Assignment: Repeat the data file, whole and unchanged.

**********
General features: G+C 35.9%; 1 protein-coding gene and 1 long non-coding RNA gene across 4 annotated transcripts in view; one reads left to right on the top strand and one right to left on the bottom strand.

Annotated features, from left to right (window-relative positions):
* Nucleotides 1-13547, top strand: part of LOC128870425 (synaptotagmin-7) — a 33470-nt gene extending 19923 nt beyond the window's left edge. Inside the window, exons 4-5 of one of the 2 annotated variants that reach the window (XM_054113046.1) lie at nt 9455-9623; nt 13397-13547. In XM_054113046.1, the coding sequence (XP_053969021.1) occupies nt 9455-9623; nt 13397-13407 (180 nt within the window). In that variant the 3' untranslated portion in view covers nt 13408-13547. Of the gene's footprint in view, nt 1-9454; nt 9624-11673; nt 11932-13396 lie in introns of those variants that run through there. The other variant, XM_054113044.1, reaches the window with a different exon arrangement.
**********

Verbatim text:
General features: G+C 35.9%; 1 protein-coding gene and 1 long non-coding RNA gene across 4 annotated transcripts in view; one reads left to right on the top strand and one right to left on the bottom strand.

Annotated features, from left to right (window-relative positions):
* Nucleotides 1-13547, top strand: part of LOC128870425 (synaptotagmin-7) — a 33470-nt gene extending 19923 nt beyond the window's left edge. Inside the window, exons 4-5 of one of the 2 annotated variants that reach the window (XM_054113046.1) lie at nt 9455-9623; nt 13397-13547. In XM_054113046.1, the coding sequence (XP_053969021.1) occupies nt 9455-9623; nt 13397-13407 (180 nt within the window). In that variant the 3' untranslated portion in view covers nt 13408-13547. Of the gene's footprint in view, nt 1-9454; nt 9624-11673; nt 11932-13396 lie in introns of those variants that run through there. The other variant, XM_054113044.1, reaches the window with a different exon arrangement.